Twelfth theme announced: Expectation

We are all rejuvenated knowing that the torture adventure will soon be ending. This has been one of the most interesting experiences I have had in a long time. It’s been so amazing to come together with a great group of creative people, of all levels and backgrounds: from film novices like me, to seasoned professionals—bound together by the appreciation of the photographic medium. I can only imagine what goes into organizing an event like this; everyone did an incredible job! Although we are all tired from today, I can only imagine that this is just one of several really long days that have been put in by the entire 12×12 Vancouver team. Bravo, you guys!!

The final exhibit is in a month. I’m both excited and nervous to see it. I realized after this weekend how much I depend upon automatic settings and trial-and-error in my own work. I’m not sure what the final result will look like, but even if I get 2 decent shots from the film I’ll be thrilled. I can’t wait to practice over the next year, and *fingers crossed*— I’ll get a chance to participate in this event again in the future. Vancouver is a special city, and to have an opportunity to meet amazing people, drink beer together, and be collectively creative? You can’t really ask for anything better. (Except maybe ponies).





July 19th, 2011 by Chrissy

Life is good. It’s uncertain, but I still feel strangely content. I’m not sure if that is some sort of emergency mental autopilot that takes over in times of stress, or if truly I just know inside it will all work out. I have no idea how, but I’m trusting it will. It’s the best I can do at the moment.

With all this busing around in my spare time I’ve gotten a chance to do a lot of thinking. Looking back on where I was, and where I am now, and honestly – it’s all pretty great. If I go back only 6 months, I am so far ahead of where I was. If you are ever feeling shitty about life, just look back a few years. Inevitably you will probably be able to say “Thank god _______ happened to me, because if it didn’t, I never would have found __________!” (I hope you fill in those blanks with: I inherited that marshmallow factory, and, how good I am at tap dancing!).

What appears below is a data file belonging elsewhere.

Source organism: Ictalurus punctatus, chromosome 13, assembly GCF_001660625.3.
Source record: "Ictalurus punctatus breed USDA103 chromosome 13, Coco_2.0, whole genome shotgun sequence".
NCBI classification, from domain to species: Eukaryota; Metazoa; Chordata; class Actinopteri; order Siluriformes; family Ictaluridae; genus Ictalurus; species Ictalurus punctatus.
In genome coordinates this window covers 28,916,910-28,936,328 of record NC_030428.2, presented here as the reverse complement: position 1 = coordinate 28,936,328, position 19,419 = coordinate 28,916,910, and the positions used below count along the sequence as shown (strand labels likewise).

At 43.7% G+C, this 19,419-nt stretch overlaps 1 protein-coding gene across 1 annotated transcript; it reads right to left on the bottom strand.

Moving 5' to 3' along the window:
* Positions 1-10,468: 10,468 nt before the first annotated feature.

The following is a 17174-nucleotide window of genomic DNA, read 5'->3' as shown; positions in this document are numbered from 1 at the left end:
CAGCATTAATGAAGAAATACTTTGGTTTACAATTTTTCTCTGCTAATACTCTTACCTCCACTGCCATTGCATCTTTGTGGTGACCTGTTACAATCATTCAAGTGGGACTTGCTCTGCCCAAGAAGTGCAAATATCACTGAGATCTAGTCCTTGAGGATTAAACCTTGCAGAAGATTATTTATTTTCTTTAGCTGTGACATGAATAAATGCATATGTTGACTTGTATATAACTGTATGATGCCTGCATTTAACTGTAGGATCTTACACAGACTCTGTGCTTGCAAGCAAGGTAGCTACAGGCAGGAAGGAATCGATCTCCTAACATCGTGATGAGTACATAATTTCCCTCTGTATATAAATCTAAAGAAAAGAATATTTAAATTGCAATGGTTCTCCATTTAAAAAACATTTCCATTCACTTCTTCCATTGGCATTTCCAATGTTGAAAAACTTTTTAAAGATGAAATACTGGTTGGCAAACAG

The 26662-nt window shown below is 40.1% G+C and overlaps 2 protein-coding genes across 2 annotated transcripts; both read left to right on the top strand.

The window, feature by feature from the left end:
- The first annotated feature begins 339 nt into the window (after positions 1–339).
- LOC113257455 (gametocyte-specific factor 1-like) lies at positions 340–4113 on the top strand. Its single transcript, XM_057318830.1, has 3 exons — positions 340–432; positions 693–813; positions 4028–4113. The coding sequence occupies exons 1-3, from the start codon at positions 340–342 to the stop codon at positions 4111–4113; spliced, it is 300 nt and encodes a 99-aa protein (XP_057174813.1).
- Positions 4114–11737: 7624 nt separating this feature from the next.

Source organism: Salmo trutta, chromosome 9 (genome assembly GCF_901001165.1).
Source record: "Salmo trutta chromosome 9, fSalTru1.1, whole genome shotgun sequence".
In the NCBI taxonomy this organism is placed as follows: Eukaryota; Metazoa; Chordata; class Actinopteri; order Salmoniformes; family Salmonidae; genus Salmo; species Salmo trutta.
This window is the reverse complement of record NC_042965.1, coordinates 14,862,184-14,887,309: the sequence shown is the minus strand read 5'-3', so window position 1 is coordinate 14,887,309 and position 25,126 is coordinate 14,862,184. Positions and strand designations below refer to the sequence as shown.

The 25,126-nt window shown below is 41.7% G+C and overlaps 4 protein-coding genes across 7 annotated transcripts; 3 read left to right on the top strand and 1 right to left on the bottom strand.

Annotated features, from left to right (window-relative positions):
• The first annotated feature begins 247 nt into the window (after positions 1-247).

A friend remarked to me recently that I seem like an eternal optimist. Which is only partly true. I think in the back of my mind when I am most worried about how scary life can be sometimes, that is when the optimist switch gets flicked, and I start to look at ridiculously small wonderful things all around me, as a reminder that despite it all – life is pretty outstanding.

I’ve begun to write down a bit of a personal manifesto for myself. Loose rules of thumb that work for me and ultimately help me to become a better, happier person (especially when I’m feeling like a mediocre, negative person). I write it all down in my Wonder Woman sketch book. What started as just a few statements has now descended down the page and around the corner. Here are a few snippets:

  1. Enjoy what you already have – get to know it before you move on.
  2. Use it up (toothpaste, shoes, and ideas).
  3. Listen. Really.
  4. Have very specific dreams.
  5. Reevaluate often.
  6. Always have something to bring to the table – if not creativity, cookies.
  7. Take care of what you own (mind, body, spirit).
  8. Do your best. In everything you do, no exceptions (love, life & laundry)
  10. Go outside.
  11. Stop living life wishing things were different… change, or change your thinking.
  12. Always have a jar of pens. Sketch often; jot things down.
  13. Never trust your memory.
  14. Nothing exists until it needs to.
  15. If you don’t have anyone to go with, go anyway.
  16. Drink water.
  17. Guilt causes resentment; avoid both at all costs.
  18. Give people the benefit of the doubt.
  19. Don’t be afraid to fuck up. Don’t be so hard on yourself when you do (and you will)
  20. Talk to as many people as possible. It’s good practice for making friends.
  21. Make opportunities for yourself.
  22. Notice the details, they are what make life interesting.
  23. Try.
  24. Baby steps will lead you there eventually, no matter how daunting the journey.
  25. Be kind.

Where am I going to be in a month? Will I have found a new amazing job? Will I be working at an in-between position until my dream one comes along? Will I have met some new friends? What new music will I have discovered that I now cannot live without? Time will tell…

26. Time = Perspective.

These Wanderful Days

July 7th, 2011 by Chrissy

Hurray for long summer nights and t-shirts after 10pm! Although it’s only sporadically been like this lately, I’m enjoying it the days that the sun pops her head out. The quick-change cycling in weather makes it somewhat difficult to effectively wardrobe plan— unless one leans toward carrying a steamer trunk around with them constantly (which obviously makes WAY more sense than an average backpack).

My little North facing apartment gets bright, but never sunny, so I’ve been spending a lot of time recently in the back garden when it’s nice out, or down the street at Douglas Park. I’ve been sketching and brainstorming and reading books on successful job hunting techniques (currently their successful-ness has yet to be effectively tested, but I haven’t given up hope… yet). Also, the Game of Thrones series – SO GOOD.